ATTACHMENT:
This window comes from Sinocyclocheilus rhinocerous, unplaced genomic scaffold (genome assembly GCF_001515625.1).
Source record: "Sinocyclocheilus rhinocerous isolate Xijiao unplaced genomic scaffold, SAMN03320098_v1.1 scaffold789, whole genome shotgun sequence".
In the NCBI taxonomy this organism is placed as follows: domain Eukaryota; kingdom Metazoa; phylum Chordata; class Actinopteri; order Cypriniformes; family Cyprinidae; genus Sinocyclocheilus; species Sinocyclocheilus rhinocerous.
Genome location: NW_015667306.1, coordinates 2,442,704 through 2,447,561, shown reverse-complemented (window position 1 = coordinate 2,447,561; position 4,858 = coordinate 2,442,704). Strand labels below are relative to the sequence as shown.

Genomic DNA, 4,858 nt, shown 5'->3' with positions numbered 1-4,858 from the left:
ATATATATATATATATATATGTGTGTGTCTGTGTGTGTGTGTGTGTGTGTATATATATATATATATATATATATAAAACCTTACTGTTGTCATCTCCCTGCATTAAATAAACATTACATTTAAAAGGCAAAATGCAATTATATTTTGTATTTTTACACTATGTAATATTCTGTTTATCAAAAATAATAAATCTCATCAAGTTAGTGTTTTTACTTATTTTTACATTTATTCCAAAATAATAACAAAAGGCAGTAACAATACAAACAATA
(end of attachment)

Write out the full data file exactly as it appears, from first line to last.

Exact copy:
This window comes from Sinocyclocheilus rhinocerous, unplaced genomic scaffold (genome assembly GCF_001515625.1).
Source record: "Sinocyclocheilus rhinocerous isolate Xijiao unplaced genomic scaffold, SAMN03320098_v1.1 scaffold789, whole genome shotgun sequence".
In the NCBI taxonomy this organism is placed as follows: domain Eukaryota; kingdom Metazoa; phylum Chordata; class Actinopteri; order Cypriniformes; family Cyprinidae; genus Sinocyclocheilus; species Sinocyclocheilus rhinocerous.
Genome location: NW_015667306.1, coordinates 2,442,704 through 2,447,561, shown reverse-complemented (window position 1 = coordinate 2,447,561; position 4,858 = coordinate 2,442,704). Strand labels below are relative to the sequence as shown.

Genomic DNA, 4,858 nt, shown 5'->3' with positions numbered 1-4,858 from the left:
ATATATATATATATATATATGTGTGTGTCTGTGTGTGTGTGTGTGTGTGTATATATATATATATATATATATATAAAACCTTACTGTTGTCATCTCCCTGCATTAAATAAACATTACATTTAAAAGGCAAAATGCAATTATATTTTGTATTTTTACACTATGTAATATTCTGTTTATCAAAAATAATAAATCTCATCAAGTTAGTGTTTTTACTTATTTTTACATTTATTCCAAAATAATAACAAAAGGCAGTAACAATACAAACAATA